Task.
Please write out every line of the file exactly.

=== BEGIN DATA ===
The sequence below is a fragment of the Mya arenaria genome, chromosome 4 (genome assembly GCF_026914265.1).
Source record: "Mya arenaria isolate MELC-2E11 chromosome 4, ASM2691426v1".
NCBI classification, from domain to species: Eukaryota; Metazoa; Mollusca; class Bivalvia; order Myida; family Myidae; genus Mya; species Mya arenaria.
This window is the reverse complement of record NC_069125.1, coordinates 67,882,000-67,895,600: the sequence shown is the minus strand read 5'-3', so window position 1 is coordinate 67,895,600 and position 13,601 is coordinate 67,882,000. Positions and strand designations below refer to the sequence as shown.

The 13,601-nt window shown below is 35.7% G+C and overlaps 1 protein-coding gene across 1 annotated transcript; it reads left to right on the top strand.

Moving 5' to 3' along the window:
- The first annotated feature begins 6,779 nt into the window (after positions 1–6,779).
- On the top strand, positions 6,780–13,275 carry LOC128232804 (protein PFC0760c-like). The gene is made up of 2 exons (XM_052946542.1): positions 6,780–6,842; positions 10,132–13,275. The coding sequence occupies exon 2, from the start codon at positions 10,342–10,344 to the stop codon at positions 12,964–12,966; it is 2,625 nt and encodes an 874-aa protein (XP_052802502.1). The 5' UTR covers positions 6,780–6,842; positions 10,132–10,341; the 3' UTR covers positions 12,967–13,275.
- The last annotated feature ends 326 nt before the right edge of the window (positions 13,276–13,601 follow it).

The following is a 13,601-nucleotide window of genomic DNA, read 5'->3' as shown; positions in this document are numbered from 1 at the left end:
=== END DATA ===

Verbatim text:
The sequence below is a fragment of the Mya arenaria genome, chromosome 4 (genome assembly GCF_026914265.1).
Source record: "Mya arenaria isolate MELC-2E11 chromosome 4, ASM2691426v1".
NCBI classification, from domain to species: Eukaryota; Metazoa; Mollusca; class Bivalvia; order Myida; family Myidae; genus Mya; species Mya arenaria.
This window is the reverse complement of record NC_069125.1, coordinates 67,882,000-67,895,600: the sequence shown is the minus strand read 5'-3', so window position 1 is coordinate 67,895,600 and position 13,601 is coordinate 67,882,000. Positions and strand designations below refer to the sequence as shown.

The 13,601-nt window shown below is 35.7% G+C and overlaps 1 protein-coding gene across 1 annotated transcript; it reads left to right on the top strand.

Moving 5' to 3' along the window:
- The first annotated feature begins 6,779 nt into the window (after positions 1–6,779).
- On the top strand, positions 6,780–13,275 carry LOC128232804 (protein PFC0760c-like). The gene is made up of 2 exons (XM_052946542.1): positions 6,780–6,842; positions 10,132–13,275. The coding sequence occupies exon 2, from the start codon at positions 10,342–10,344 to the stop codon at positions 12,964–12,966; it is 2,625 nt and encodes an 874-aa protein (XP_052802502.1). The 5' UTR covers positions 6,780–6,842; positions 10,132–10,341; the 3' UTR covers positions 12,967–13,275.
- The last annotated feature ends 326 nt before the right edge of the window (positions 13,276–13,601 follow it).

The following is a 13,601-nucleotide window of genomic DNA, read 5'->3' as shown; positions in this document are numbered from 1 at the left end: